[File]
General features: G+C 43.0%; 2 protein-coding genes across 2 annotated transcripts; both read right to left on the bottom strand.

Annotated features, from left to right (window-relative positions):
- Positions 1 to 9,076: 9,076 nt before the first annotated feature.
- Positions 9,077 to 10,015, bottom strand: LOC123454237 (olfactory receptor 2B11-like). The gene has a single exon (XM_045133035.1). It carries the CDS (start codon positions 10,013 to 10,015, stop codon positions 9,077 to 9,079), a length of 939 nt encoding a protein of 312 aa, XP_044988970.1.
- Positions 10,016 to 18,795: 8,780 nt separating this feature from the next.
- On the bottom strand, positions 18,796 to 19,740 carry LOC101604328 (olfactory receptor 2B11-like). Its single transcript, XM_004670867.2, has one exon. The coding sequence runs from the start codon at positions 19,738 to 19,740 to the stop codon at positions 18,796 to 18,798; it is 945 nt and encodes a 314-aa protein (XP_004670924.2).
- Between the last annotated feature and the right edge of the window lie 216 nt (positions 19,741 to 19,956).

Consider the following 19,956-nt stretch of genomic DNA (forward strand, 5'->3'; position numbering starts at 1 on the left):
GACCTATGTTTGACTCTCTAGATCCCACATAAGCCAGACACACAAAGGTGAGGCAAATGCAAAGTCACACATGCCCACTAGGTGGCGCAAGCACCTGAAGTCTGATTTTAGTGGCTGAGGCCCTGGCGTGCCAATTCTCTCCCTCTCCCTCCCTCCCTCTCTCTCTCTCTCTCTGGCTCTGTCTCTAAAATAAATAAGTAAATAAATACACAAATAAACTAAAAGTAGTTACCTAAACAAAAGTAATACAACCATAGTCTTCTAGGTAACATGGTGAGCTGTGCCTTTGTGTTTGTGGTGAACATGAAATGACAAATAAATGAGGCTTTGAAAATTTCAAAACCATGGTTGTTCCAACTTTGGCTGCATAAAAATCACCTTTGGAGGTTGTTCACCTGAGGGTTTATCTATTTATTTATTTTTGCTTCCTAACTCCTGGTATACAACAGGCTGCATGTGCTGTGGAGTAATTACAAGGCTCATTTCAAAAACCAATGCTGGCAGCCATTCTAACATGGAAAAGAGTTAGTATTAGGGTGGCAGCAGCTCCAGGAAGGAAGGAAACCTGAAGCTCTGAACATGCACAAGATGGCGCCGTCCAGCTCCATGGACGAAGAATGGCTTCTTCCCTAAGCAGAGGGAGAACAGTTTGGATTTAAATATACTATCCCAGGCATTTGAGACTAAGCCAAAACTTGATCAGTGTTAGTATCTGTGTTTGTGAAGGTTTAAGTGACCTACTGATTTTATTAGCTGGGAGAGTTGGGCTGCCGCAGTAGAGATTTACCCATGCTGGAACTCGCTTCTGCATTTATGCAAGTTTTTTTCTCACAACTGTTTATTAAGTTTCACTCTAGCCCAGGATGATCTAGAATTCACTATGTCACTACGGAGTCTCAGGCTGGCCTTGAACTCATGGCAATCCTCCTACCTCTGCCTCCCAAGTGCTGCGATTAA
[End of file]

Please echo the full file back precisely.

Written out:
General features: G+C 43.0%; 2 protein-coding genes across 2 annotated transcripts; both read right to left on the bottom strand.

Annotated features, from left to right (window-relative positions):
- Positions 1 to 9,076: 9,076 nt before the first annotated feature.
- Positions 9,077 to 10,015, bottom strand: LOC123454237 (olfactory receptor 2B11-like). The gene has a single exon (XM_045133035.1). It carries the CDS (start codon positions 10,013 to 10,015, stop codon positions 9,077 to 9,079), a length of 939 nt encoding a protein of 312 aa, XP_044988970.1.
- Positions 10,016 to 18,795: 8,780 nt separating this feature from the next.
- On the bottom strand, positions 18,796 to 19,740 carry LOC101604328 (olfactory receptor 2B11-like). Its single transcript, XM_004670867.2, has one exon. The coding sequence runs from the start codon at positions 19,738 to 19,740 to the stop codon at positions 18,796 to 18,798; it is 945 nt and encodes a 314-aa protein (XP_004670924.2).
- Between the last annotated feature and the right edge of the window lie 216 nt (positions 19,741 to 19,956).

Consider the following 19,956-nt stretch of genomic DNA (forward strand, 5'->3'; position numbering starts at 1 on the left):
GACCTATGTTTGACTCTCTAGATCCCACATAAGCCAGACACACAAAGGTGAGGCAAATGCAAAGTCACACATGCCCACTAGGTGGCGCAAGCACCTGAAGTCTGATTTTAGTGGCTGAGGCCCTGGCGTGCCAATTCTCTCCCTCTCCCTCCCTCCCTCTCTCTCTCTCTCTCTGGCTCTGTCTCTAAAATAAATAAGTAAATAAATACACAAATAAACTAAAAGTAGTTACCTAAACAAAAGTAATACAACCATAGTCTTCTAGGTAACATGGTGAGCTGTGCCTTTGTGTTTGTGGTGAACATGAAATGACAAATAAATGAGGCTTTGAAAATTTCAAAACCATGGTTGTTCCAACTTTGGCTGCATAAAAATCACCTTTGGAGGTTGTTCACCTGAGGGTTTATCTATTTATTTATTTTTGCTTCCTAACTCCTGGTATACAACAGGCTGCATGTGCTGTGGAGTAATTACAAGGCTCATTTCAAAAACCAATGCTGGCAGCCATTCTAACATGGAAAAGAGTTAGTATTAGGGTGGCAGCAGCTCCAGGAAGGAAGGAAACCTGAAGCTCTGAACATGCACAAGATGGCGCCGTCCAGCTCCATGGACGAAGAATGGCTTCTTCCCTAAGCAGAGGGAGAACAGTTTGGATTTAAATATACTATCCCAGGCATTTGAGACTAAGCCAAAACTTGATCAGTGTTAGTATCTGTGTTTGTGAAGGTTTAAGTGACCTACTGATTTTATTAGCTGGGAGAGTTGGGCTGCCGCAGTAGAGATTTACCCATGCTGGAACTCGCTTCTGCATTTATGCAAGTTTTTTTCTCACAACTGTTTATTAAGTTTCACTCTAGCCCAGGATGATCTAGAATTCACTATGTCACTACGGAGTCTCAGGCTGGCCTTGAACTCATGGCAATCCTCCTACCTCTGCCTCCCAAGTGCTGCGATTAA